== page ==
MONTGOMERY – There was only one major hurdle left for Brady White and the Memphis quarterback delivered in his final game as a Tiger.
White threw for 284 yards and three touchdowns in the inaugural Montgomery Bowl on Wednesday night, leading Memphis to a 25-10 win over Florida Atlantic at Cramton Bowl. The win helped the Tigers snap a five-game losing skid in bowl games and hand the Owls their first-ever postseason loss in their fifth bowl appearance.
For White, it was a fitting end to a long collegiate journey. He will leave Memphis as the most prolific passer in yards and touchdowns in school history as well as the winningest quarterback ever in a Tiger uniform. He will add Montgomery Bowl most valuable player to his list of accolades after shredding the Owls’ defense in impressive fashion.
“It feels great,” White said. “Another piece of history was made tonight for myself and this team. I’m extremely proud of our program and everything that it took – this whole weird year – in this game. We finished it off right, we’re bowl champs and it feels good to walk out of here with the ‘W’ and the trophy.”
The Newhall, Calif., native started his career at Arizona State in 2015-17, then followed head coach Mike Norvell to Memphis, where he stepped into a starting role in 2018-19 and added to those accomplishments in 2020 as Ryan Silverfield took over for Norvell, who left for Florida State.
White could have returned for a seventh season – NCAA rules permit a return in 2021 because of the coronavirus pandemic – but confirmed after the bowl he would be leaving with an eye on the upcoming NFL draft.
“The NFL is the next step, that’s the plan,” White said. “I’m going to start training, so I’m excited for that, to see what God has in store for me.”
After a redshirt season in 2015 and injury-plagued years in 2016 and 2017, White got a fresh start at Memphis in 2018 and made the most of it, throwing a school-record 90 touchdowns and for a school-record 10,690 yards, breaking records set in 2004 by Danny Wimprine. He also posted 28 wins in three years, beating the school record of 23 set by Lloyd Patterson in 1975-78.
Off the field, he earned a bachelor’s degree in business from Arizona State in 2017, a master’s degree in sports and leisure commerce from Memphis in 2019 and a PhD in liberal studies from Memphis this year.
“My time here at Memphis has just been special,” he said. “It’s a special city, a special program. No one truly knows what it’s all about unless they’re around it. To have the opportunity to be the quarterback here with this awesome team, this awesome program, to have done what we’ve done over these last three seasons, a lot of people wouldn’t even have thought of that. We set the new foundation moving forward.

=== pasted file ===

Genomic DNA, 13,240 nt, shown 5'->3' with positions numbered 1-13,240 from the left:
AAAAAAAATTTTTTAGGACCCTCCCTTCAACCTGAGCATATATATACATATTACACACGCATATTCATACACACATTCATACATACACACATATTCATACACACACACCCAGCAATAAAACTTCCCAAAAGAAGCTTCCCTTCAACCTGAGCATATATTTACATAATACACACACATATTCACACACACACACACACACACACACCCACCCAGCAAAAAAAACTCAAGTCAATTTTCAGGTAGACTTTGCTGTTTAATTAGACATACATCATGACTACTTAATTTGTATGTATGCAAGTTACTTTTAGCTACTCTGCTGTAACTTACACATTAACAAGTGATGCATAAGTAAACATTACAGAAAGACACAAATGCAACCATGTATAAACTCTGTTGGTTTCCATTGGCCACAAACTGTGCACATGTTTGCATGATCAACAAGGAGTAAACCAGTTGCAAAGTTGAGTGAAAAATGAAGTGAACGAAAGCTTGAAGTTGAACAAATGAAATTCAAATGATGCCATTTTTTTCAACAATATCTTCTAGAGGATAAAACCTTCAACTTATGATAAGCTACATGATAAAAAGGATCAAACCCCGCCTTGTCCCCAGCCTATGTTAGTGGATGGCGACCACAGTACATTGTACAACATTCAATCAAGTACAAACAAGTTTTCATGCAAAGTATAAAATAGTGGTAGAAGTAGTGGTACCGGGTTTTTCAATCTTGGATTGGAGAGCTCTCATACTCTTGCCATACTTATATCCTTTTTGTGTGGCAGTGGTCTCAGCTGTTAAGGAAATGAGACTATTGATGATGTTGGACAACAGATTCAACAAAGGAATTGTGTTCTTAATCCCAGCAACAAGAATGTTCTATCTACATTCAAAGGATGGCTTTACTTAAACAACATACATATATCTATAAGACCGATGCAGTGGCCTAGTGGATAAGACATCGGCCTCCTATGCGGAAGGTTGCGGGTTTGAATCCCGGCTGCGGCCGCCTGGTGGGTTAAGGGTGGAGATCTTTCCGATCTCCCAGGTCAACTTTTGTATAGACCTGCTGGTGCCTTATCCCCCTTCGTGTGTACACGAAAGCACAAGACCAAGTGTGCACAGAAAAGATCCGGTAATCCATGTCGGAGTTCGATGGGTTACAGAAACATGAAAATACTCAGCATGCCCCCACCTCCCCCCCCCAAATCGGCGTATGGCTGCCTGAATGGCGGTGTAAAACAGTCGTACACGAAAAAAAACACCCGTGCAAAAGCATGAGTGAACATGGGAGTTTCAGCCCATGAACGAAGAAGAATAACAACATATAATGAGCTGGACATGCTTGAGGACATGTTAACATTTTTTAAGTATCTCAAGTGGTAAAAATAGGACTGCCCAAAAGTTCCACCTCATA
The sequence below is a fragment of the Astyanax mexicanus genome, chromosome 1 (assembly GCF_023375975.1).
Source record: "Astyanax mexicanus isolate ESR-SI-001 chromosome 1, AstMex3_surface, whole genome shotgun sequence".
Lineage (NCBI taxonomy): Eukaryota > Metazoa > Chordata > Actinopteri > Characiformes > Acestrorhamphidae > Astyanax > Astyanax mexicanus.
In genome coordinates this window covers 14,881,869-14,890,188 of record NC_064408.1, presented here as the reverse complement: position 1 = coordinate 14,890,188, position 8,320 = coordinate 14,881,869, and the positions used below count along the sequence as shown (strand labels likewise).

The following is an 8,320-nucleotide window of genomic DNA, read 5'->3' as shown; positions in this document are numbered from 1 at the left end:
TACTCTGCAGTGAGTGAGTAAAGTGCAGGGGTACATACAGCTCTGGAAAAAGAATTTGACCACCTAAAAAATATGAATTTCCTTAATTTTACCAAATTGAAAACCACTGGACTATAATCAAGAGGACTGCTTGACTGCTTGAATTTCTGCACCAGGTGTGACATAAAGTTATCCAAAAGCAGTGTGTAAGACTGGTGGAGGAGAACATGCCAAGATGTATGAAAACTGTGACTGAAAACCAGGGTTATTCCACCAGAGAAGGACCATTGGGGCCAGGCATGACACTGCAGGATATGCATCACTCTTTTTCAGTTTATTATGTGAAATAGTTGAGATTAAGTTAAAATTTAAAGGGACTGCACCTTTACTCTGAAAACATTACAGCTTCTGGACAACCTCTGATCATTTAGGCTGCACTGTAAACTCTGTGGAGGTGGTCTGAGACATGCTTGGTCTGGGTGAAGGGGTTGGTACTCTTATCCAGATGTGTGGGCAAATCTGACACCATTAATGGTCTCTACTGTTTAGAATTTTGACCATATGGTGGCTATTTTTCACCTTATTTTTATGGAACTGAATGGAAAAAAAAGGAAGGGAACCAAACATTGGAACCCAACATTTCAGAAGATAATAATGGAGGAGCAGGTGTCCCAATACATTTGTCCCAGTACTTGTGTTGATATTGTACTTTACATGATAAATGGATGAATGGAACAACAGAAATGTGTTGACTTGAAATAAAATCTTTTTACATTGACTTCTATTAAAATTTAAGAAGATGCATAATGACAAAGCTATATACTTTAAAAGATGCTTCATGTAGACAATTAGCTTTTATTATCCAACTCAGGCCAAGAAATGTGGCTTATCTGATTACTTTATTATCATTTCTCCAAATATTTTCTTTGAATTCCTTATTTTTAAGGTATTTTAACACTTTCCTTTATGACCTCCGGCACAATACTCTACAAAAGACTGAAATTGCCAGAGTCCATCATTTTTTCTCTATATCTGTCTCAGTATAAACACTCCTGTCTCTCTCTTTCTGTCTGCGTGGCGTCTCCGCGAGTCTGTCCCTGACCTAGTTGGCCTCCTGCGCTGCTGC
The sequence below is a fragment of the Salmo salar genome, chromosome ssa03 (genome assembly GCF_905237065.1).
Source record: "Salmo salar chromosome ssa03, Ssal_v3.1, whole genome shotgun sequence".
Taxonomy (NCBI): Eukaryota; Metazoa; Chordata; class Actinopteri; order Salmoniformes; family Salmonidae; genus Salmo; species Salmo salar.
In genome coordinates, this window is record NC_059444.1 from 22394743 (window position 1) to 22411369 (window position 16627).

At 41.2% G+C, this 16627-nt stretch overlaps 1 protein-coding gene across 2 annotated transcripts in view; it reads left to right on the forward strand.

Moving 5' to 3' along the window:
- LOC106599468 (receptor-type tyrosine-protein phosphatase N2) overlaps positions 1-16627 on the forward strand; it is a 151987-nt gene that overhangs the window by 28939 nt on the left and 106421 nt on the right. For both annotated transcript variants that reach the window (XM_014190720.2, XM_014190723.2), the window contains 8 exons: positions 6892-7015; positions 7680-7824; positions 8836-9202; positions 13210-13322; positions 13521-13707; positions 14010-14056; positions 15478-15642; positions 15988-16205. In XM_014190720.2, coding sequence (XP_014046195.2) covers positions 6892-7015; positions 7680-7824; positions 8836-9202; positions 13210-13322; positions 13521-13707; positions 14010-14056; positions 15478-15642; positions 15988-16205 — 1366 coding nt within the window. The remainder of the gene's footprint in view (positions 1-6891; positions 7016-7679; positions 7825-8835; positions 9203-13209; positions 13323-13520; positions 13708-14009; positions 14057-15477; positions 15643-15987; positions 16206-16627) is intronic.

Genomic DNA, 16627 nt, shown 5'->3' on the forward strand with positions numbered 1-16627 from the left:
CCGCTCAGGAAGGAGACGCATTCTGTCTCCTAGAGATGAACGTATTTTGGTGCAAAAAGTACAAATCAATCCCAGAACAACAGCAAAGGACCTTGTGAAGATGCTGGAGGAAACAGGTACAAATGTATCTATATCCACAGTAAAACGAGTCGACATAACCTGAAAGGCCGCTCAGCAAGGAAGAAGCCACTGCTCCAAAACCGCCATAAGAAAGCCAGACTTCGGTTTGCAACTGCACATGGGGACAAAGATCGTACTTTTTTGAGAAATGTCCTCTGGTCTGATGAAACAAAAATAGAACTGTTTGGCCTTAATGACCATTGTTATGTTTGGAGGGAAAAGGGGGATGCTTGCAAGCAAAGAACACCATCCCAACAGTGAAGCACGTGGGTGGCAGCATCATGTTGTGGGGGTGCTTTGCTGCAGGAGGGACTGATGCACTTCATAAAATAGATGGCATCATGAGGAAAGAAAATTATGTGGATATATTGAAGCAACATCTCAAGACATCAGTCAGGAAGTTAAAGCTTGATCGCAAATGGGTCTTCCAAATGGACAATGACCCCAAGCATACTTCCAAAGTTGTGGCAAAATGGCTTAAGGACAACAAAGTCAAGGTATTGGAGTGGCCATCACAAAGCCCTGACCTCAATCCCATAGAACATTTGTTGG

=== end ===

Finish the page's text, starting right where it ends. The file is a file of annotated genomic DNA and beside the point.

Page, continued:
“The football speaks for itself, but I hope I walk out of here having positively impacted more people than I can think of and hopefully made a positive influence in their life or given them hope or excitement or joy. And hopefully establish what the culture is on this team and how that’ll be carried out over many years to come.”
White was part of a Memphis squad that was clicking in all three phases of the game, finding its long-lost running game in the process while putting together a good defensive performance to hold the Owls in check.
“Our O-line stepped up huge,” White said. “We ran the ball really well, had great pass pro. I was clean the whole night. Obviously, the rest of the crew made plays on the outside and the running backs ran the ball well. I’m extremely proud of the way we won that game.”
White had plenty of praise for his offensive line after an illegal procedure penalty resulted in White being knocked to the ground by a Florida Atlantic defender, which nearly touched off a brawl as the offensive linemen came to his aid.
“That means the world,” White said. “That shows that there’s really strong relationships between myself and those boys and they’ve got my back. I told them right away, even though they knew, I appreciate you guys and I love you. A play like that speaks volumes over a pass play. That shows the brotherhood I have with those guys and the brotherhood on this team, so I’m grateful for the five up front that sacrifice a lot for myself.”
Silverfield offered a similar assessment of his quarterback after the MVP performance in the bowl.
“He’s just been top notch and that’s kind of the key to this whole thing,” Silverfield said. “He’s meant so much to everybody. He does it the right way. He’s a legend. The highest honor I could ever pay a young man is if I ever had a son, I hope he’s like Brady White.”
White struggled to find the right words to express his feelings after hearing of Silverfield’s comments.
“That means the world to me because football is going to end,” he said. “To hear that a coach would want their son to be like you, that means a whole lot. It makes me want to be emotional, thinking about that. That is a humongous honor.”